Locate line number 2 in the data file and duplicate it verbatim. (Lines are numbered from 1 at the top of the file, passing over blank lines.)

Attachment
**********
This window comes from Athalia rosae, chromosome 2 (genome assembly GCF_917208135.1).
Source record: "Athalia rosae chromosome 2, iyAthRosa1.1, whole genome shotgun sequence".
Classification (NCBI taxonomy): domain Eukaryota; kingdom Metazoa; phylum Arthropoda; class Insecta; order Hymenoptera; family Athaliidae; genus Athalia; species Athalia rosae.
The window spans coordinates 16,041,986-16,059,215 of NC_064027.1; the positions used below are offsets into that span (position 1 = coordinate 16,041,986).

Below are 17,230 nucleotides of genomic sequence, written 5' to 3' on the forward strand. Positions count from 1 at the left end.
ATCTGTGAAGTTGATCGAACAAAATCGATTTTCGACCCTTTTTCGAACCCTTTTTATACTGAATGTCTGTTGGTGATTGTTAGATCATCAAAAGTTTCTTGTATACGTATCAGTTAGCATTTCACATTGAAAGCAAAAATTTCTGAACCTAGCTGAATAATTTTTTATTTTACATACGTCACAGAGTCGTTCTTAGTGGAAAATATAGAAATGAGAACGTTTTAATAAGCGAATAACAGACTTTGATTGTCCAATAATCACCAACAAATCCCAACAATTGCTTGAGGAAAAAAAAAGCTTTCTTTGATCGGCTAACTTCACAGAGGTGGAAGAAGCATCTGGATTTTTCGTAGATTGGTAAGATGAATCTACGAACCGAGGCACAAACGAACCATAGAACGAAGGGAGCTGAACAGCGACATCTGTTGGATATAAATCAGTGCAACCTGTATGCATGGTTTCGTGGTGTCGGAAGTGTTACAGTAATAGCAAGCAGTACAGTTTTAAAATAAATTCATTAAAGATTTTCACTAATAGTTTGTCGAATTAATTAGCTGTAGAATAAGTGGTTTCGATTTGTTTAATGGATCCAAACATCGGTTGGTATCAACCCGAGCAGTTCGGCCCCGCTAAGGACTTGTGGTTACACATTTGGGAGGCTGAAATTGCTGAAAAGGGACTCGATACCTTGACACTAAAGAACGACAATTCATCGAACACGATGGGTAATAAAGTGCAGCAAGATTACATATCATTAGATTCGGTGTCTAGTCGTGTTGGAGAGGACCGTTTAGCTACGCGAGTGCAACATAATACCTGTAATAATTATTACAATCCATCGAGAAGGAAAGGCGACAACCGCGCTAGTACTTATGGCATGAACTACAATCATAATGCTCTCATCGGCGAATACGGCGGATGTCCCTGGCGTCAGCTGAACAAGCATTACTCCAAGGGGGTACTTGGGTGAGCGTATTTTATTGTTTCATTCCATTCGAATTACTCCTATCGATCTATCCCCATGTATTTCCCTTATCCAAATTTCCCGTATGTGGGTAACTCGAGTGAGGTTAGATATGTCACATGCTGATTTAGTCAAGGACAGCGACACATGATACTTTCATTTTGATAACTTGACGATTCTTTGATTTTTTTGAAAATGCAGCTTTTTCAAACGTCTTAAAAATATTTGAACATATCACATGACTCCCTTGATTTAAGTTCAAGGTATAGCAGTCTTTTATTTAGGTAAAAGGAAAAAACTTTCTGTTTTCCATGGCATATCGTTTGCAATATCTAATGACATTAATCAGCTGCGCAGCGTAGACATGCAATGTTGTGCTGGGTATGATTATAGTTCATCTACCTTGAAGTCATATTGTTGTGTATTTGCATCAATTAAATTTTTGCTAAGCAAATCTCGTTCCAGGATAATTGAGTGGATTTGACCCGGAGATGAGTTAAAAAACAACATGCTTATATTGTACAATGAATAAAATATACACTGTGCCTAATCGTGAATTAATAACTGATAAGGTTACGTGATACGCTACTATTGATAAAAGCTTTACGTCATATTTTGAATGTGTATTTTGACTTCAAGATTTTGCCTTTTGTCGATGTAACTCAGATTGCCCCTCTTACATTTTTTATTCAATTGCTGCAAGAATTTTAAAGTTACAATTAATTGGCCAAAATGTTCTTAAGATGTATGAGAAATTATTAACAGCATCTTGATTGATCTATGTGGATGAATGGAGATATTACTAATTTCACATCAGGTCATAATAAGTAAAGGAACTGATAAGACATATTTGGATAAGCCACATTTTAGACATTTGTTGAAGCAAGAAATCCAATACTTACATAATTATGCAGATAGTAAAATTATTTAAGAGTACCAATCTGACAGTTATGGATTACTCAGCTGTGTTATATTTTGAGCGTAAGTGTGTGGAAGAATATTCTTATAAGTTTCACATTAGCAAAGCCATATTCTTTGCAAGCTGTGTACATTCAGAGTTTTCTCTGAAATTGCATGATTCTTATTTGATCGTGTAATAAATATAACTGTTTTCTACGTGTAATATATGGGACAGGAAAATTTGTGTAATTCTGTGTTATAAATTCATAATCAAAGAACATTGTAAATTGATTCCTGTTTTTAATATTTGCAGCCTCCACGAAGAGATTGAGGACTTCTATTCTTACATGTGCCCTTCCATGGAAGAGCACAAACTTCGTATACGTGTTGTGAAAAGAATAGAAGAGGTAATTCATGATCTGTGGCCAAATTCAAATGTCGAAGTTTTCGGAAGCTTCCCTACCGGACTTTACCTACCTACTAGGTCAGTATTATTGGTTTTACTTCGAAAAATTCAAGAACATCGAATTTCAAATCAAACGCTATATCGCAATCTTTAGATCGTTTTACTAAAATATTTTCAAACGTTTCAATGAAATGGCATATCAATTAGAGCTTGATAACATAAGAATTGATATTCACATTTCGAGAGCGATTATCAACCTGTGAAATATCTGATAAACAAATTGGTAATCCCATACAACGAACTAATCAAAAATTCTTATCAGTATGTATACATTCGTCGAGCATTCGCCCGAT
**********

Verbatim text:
Source record: "Athalia rosae chromosome 2, iyAthRosa1.1, whole genome shotgun sequence".